By Rocks Off
By Chris Lane
By Angelica Leicht
By Corey Deiterman
By Angelica Leicht
By Corey Deiterman
By Corey Deiterman
Down to the A, with a long glance askance followed by an abrupt tossing back of the sweaty locks and the adoption of a bee-stung face: Baby, baby, please come ...
Return to the E, the singer with eyes closed, shoulders shaking: hoooooome!
And at the very end, the band brings it on in with a brief refrain that runs quickly through the whole sequence of chords again, throughout which the vocalist grows incontinent or sad, at his or her discretion.
You hear this throughout the Chess Records 50th anniversary series, on tracks such as "The Red Rooster" by Howlin' Wolf, "Baby, What You Want Me to Do" by Etta James, "So Many Roads, So Many Trains" by Otis Rush and just about everything by Buddy Guy. However it came about, it was convenience that kept it going. The 12-bar offered a simple structure over which musicians who need not even have met before, much less rehearsed together, could take turns improvising. The form was as reliable as an old soup bone, and easy to spice up with personal touches, usually through soloing or singing. (The urge to solo is chronic among blues, jazz and rock artists alike, showmanship being a reliable way to please a crowd as well as oneself.)
Thus for the last half of this century, the 12-bar has been inescapable -- at first a unique and powerful forum for a culture-shaking array of blues artists, then a social nicety for jam sessions, then a fallback for entertainers more worried about impressing people with displays of flurry-fingered guitar prowess than about song structure and composition. Among the Chess recordings, this last category is typified by the works of Guy -- a highly talented string slinger, sure, but also a one-man Carnival Cruise Line among the showboats. Numbers such as "Worried Mind" have extended intros that serve no purpose but to gird Guy's endless pentatonic doodles. And then Guy's overembellished vocal lines come center stage. A lot of bluesmen and blueswomen brought dignity and meaning to the simple words they sang; Guy adorns his lyrics with so many "uh-huh"s and "yeah"s that they smother the song like flocking does a Christmas tree.
For those who grew up on punk and the like, the 12-bar soup bone is a bland fossil indeed. Today, listeners sup on riffs, which differ from chord progressions in that they're thematic as opposed to supportive. There'll always be an audience for wank, but younger audiences are more likely to be impressed by good riffs and variations in structure than all that flourish on top. As a result, those many tracks on the Chess Records series that use the 12-bar structure sound stale -- it is, after all, only one riff that the younger ear keeps hearing over and over, track after track.
Still, there's no denying that the electric blues had more going for it than just structure. A few tunes on the 1947 to 1956 and 1957 to 1967 discs, as well as on those by Muddy Waters, Howlin' Wolf and Jimmy Rogers, fare better for the modern ear. These are invariably either songs that eschew the 12-bar format altogether -- often never changing chords or key at all -- or that are so instrumentally sparse that the whole cause of chord structure is lost. Both of these simpler formats, by necessity, further the use of riffs: repetitive yet compelling melodies or chord sequences. It's a more basic technique, but it's got all the pluck and muscle of a Neanderthal conducting a symphony orchestra with a bludgeon. (This is good.) When the instrumental sounds aren't muddied with a lot of backup, they really breathe: Waters's shimmering electric slide and Rogers's slurred phrases almost serve more as a human voice than the guitarists' singing. Waters started with this sort of sparseness early in his career, on tunes such as "I Can't Be Satisfied," "Long Distance Call" and "I Just Want to Make Love to You" -- a song with such a beautifully stark and quiet arrangement that when Little Walter finally comes in after a couple of choruses with his eerie, distorted harmonica, the drama and contrast hint at the power that the British Invasion softies must have heard.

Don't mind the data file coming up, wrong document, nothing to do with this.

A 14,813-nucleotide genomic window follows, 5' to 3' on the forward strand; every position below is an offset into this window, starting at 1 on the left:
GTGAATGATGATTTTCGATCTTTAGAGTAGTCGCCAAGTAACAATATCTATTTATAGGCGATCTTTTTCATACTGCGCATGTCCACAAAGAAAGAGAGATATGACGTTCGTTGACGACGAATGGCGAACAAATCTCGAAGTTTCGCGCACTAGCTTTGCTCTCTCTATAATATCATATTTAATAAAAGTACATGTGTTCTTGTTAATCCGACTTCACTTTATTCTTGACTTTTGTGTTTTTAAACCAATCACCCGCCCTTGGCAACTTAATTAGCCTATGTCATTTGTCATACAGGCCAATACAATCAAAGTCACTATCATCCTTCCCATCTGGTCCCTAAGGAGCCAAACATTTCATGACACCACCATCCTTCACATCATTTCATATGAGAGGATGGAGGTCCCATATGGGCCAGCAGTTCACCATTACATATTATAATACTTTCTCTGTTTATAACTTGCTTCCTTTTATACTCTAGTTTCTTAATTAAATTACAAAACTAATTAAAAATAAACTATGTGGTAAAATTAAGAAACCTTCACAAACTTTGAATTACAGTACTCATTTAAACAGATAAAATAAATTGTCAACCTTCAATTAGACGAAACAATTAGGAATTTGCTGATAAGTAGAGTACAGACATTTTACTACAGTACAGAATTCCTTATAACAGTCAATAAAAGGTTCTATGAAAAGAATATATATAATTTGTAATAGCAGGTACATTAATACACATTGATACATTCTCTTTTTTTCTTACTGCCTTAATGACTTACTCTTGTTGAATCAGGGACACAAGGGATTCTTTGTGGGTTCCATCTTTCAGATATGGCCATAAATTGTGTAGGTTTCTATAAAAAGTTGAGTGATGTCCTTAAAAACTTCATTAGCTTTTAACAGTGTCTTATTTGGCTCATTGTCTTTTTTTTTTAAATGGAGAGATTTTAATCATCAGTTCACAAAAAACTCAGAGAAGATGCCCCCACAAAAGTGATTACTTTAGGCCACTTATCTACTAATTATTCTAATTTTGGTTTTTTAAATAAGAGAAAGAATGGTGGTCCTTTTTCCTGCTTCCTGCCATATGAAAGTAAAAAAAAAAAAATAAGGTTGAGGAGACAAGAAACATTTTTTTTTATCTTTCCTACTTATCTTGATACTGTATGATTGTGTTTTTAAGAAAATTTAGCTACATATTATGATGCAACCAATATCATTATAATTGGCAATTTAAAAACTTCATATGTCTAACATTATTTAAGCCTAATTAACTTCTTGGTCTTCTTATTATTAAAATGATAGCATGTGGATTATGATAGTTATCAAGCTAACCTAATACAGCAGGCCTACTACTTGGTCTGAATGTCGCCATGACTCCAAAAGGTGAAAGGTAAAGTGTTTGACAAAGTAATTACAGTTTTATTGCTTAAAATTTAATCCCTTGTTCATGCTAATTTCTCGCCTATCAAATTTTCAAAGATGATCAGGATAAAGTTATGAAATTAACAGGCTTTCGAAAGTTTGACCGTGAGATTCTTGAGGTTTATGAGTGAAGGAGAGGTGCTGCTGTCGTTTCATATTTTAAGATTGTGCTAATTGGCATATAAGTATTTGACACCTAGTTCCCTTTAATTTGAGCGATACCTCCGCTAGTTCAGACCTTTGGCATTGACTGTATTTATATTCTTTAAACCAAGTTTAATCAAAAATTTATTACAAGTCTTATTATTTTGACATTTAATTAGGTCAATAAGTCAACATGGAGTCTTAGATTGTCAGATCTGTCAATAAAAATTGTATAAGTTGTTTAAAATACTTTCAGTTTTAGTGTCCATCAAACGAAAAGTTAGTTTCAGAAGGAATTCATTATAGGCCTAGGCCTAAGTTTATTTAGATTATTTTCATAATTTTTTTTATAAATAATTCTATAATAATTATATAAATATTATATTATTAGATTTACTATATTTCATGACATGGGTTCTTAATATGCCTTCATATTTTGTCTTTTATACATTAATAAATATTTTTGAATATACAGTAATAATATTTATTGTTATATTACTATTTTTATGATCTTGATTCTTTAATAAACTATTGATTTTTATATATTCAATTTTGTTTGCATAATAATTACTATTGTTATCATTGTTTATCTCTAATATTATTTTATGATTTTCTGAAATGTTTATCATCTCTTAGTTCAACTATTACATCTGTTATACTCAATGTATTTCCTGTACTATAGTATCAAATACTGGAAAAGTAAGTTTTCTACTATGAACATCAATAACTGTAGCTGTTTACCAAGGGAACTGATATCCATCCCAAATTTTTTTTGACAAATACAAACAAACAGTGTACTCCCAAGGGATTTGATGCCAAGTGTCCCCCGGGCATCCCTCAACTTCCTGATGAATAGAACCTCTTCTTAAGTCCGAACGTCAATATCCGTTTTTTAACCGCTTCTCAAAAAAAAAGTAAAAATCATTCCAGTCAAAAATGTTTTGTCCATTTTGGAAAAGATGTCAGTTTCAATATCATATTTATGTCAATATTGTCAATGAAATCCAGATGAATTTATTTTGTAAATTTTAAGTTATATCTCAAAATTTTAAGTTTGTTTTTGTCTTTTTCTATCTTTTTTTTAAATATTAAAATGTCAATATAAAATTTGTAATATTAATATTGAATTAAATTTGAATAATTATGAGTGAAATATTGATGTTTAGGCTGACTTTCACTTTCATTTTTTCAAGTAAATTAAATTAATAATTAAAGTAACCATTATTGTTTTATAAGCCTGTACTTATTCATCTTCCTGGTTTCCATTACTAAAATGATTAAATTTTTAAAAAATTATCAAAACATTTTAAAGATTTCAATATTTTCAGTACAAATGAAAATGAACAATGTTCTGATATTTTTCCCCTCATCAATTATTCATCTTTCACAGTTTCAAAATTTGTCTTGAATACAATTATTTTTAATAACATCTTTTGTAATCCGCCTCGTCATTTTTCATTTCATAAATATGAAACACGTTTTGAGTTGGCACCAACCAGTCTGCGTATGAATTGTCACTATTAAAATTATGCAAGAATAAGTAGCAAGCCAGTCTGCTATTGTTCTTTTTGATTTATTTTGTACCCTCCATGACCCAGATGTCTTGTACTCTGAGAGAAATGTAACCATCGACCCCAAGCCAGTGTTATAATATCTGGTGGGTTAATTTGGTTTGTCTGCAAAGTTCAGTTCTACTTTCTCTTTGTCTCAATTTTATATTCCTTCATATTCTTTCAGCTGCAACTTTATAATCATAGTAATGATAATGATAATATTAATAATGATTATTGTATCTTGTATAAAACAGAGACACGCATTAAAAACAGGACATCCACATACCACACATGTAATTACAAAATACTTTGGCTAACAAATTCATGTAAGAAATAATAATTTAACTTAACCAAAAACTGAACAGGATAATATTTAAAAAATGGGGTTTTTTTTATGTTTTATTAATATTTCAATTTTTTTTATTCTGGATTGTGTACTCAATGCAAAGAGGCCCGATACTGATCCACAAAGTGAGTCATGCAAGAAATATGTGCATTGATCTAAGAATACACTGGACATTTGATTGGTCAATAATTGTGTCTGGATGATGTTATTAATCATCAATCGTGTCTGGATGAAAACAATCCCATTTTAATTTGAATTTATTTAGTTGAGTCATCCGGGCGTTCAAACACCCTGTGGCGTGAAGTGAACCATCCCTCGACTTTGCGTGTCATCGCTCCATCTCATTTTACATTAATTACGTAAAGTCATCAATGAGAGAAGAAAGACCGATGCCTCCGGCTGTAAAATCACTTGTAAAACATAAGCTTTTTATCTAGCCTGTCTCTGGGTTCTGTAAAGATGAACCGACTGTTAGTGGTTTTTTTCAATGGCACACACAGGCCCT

Similarly compelling is John Lee Hooker's "Sugar Mama" (on the 1947 to 1956 disc), a loose-measured interplay of single voice, single guitar and tapping foot that recalls the Delta blues -- the echoing, infinitely superior stuff that sounds little like today's popular music. Stalwart examples of the staying power of a good riff include "Smokestack Lightnin' " and "Spoonful" by Howlin' Wolf, as well as "Mannish Boy" by Waters. The riff of "Mannish Boy" never strays from its five-chop sequence of three chords -- and still, after all these years, is more instantly recognizable than most 12-bar blues songs. The "Mannish Boy" riff remains a lyrically entertaining pastoral full of blossoming adolescent sexuality -- or at least that's what I think Waters is talking about when he says he's picking up his second cousin and a "John the Conqueroo."
The later blues recordings in the Chess series suffer from a growing sophistication and emphasis on flaunting; the 1947 to 1956 disc is much better than the 1957 to 1967 compilation, and less given to reliance on 12-bar form. The later recordings are more prone to extended noodling, bland form and needless embellishment. Even Waters begins to sound dull and showy on 12-bar numbers such as "Take the Bitter with the Sweet," though his 1962 version of "You Shook Me" still beats Led Zeppelin's ham-handing.